The Five Star War in Rome: The Italian government is shaken by the question of Russia

Prime Minister Draghi is trying to restore Italy on the international stage. However, a violent confrontation within the Five Stars Movement could dangerously thwart his plan.

If you look at the foreign policy of Germany, France and Italy since Russia attacked Ukraine, you could say that Berlin, Paris and Rome shared their tasks. Chancellor Olaf Scholz and French President Emmanuel Macron would therefore pay more attention to diplomatic solutions, including dialogue with non-EU countries such as Turkey; On the contrary, Prime Minister Mario Draghi is more concerned with the economic consequences of the war. It is only an estimate, but one that would be understandable given the international reputation enjoyed by the former Governor of the European Central Bank. In any case, this thesis has its supporters in Italy.

In the Italian media, during a train ride to Kiev, Schghz and Macron Draghi spoke mainly to the Chancellor to persuade him to agree to one of his most important demands on the EU. There is talk of a ‘price cap’, a Europe-wide cap on the purchase price of gas, because current prices would not only stifle Europe’s economy and consumers, Draghi concludes, but will also give Putin an enormous income – an income the Kremlin’s chief has allowed to cut gas supplies to Europe. as recently to Germany and Italy.

Five stars ruin Draghi’s plans

Since taking office in February 2021, Draghi has sought to bring Italy back to the international scene as a trusted partner. In his first speech to the Italian Senate, he warned – addressed to all sides of his broad and diverse coalition – that Italy remained “firmly anchored in the EU” and also considered itself a “protagonist of the Atlantic Alliance.”

But one of the governing parties could thwart his efforts. This time it’s not about the right-wing populist Lego boss Matteo Salvini, who is constantly campaigning. This time it’s the Five Stars Movement. And in a way that calls into question the stability of the government and thus the credibility of the country.

Di Maio under pressure in his side

In the Five Stars Movement, a power struggle has broken out between former Prime Minister Giuseppe Conte – who is now the party’s leader – and former Five Stars chairman and current foreign minister Luigi Di Maio. Conte, whose political leadership still seems unstable, has decided to set foot in foreign policy. He has been drumming against further arms supplies to Ukraine for weeks. He demanded that Draghi have the Senate vote today on further arms supplies, although these had already been approved by decree in March and both chambers of parliament by the end of 2022.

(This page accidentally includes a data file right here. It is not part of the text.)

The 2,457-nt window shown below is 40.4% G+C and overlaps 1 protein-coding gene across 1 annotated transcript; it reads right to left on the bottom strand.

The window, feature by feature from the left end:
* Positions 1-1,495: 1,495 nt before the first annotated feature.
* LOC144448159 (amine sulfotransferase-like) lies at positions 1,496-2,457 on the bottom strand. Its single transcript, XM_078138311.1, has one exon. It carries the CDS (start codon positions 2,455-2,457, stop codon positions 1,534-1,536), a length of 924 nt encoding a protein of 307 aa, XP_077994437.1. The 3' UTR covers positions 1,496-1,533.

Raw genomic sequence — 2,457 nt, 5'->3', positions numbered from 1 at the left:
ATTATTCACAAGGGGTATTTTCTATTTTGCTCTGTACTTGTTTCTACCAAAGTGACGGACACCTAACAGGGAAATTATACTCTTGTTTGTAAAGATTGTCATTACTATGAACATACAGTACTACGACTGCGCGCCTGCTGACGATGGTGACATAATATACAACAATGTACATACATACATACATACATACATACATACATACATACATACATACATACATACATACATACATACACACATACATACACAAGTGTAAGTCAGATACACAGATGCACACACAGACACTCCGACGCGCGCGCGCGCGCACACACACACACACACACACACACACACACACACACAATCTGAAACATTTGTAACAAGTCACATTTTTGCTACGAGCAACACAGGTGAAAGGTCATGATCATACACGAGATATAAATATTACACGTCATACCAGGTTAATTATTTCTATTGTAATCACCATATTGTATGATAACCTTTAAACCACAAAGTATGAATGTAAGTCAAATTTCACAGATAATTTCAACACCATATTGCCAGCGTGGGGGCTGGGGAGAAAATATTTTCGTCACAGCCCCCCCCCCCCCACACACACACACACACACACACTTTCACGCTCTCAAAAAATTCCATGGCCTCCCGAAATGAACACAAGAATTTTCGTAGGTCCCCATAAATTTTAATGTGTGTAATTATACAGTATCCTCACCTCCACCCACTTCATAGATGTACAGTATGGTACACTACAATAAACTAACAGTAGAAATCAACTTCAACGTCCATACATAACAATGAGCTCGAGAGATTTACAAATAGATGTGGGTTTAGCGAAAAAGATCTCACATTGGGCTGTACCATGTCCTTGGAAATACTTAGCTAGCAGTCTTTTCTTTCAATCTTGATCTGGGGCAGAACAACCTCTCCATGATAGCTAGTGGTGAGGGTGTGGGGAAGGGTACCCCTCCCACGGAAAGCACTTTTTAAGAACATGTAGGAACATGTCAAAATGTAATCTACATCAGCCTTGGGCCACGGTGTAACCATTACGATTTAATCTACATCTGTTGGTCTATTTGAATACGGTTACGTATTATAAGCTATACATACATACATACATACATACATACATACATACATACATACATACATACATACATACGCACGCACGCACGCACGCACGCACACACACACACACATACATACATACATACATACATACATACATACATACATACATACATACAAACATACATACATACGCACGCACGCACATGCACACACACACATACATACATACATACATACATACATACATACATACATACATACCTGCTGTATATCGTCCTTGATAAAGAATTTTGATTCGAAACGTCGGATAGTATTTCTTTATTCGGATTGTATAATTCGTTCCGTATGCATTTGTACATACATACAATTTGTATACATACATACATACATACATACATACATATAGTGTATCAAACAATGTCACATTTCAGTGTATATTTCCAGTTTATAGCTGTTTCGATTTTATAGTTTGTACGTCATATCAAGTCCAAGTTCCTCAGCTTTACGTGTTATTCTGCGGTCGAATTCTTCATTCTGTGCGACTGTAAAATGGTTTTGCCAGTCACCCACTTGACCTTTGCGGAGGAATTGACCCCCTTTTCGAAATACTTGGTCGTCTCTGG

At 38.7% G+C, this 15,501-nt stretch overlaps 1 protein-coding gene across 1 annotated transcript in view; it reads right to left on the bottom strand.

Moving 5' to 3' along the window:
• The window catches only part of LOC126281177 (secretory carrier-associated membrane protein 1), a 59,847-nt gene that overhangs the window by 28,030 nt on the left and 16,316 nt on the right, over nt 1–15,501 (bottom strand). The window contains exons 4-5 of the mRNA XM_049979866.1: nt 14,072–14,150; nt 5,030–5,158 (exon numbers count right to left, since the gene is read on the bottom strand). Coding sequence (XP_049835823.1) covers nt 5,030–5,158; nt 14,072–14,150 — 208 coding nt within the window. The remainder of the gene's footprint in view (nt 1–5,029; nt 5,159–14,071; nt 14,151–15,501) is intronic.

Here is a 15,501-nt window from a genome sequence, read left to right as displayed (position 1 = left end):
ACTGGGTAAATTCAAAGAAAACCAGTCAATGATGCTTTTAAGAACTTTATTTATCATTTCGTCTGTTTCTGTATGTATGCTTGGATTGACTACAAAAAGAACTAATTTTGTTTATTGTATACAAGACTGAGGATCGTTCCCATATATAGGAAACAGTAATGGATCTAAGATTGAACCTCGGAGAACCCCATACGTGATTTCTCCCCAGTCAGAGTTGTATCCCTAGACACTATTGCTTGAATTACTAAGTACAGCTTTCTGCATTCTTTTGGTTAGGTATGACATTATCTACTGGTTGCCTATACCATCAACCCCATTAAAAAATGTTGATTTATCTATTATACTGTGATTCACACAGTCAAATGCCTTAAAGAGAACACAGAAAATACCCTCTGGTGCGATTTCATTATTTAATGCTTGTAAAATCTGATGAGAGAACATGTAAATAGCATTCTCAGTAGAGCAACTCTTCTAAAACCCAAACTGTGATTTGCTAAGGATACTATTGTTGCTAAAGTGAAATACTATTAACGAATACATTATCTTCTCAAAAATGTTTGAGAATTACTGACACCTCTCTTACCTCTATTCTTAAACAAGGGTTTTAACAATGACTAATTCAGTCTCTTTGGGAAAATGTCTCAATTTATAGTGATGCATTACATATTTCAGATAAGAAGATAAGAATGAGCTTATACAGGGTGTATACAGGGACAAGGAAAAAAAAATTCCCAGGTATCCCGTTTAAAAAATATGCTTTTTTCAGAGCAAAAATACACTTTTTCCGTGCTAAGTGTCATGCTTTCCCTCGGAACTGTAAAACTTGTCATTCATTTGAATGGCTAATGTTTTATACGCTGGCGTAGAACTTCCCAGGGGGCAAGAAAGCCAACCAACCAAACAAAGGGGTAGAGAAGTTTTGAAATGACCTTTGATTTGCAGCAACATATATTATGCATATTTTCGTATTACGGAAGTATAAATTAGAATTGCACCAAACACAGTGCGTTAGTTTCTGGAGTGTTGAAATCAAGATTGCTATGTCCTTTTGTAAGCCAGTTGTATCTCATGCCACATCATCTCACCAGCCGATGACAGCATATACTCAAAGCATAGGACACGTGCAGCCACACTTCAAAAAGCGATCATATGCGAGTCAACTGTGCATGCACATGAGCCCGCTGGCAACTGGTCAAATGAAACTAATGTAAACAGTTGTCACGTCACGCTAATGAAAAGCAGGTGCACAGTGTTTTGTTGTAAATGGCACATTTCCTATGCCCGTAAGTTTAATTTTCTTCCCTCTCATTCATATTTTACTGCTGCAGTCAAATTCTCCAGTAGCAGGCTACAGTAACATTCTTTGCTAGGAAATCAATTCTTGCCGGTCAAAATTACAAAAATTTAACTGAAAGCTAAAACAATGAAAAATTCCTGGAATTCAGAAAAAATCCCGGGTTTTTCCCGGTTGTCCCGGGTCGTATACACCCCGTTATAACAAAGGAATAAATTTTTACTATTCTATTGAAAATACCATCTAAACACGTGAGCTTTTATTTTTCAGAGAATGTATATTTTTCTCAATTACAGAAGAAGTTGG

On the other hand, since the Russian invasion of Ukraine, Di Maio has become an increasingly open supporter of the NATO and EU course. A few days ago, he described Conte’s position as “anti-Atlantic.” Therefore, a meeting of the National Council of the movement was hastily convened on Sunday evening. After hours of debate, he decided not to expel Di Maia from the movement, at least for now.

The strongest faction would currently be 11 percent

All this could be considered an internal struggle without the war and its social and economic consequences and the political stability of Italy. Financial markets also appear to be concerned about the latter, as the interest rate differential between Italian and German government bonds has widened recently.

According to surveys, the five-star movement is now just over 11 percent. Yet she never gets tired of emphasizing that she is the strongest group in Parliament. In the elections in March 2018, she won a good 32 percent. Therefore, internal disputes cannot be resolved only as skirmishes. Because the split in the movement is likely to herald the end of Draghi’s governing coalition.

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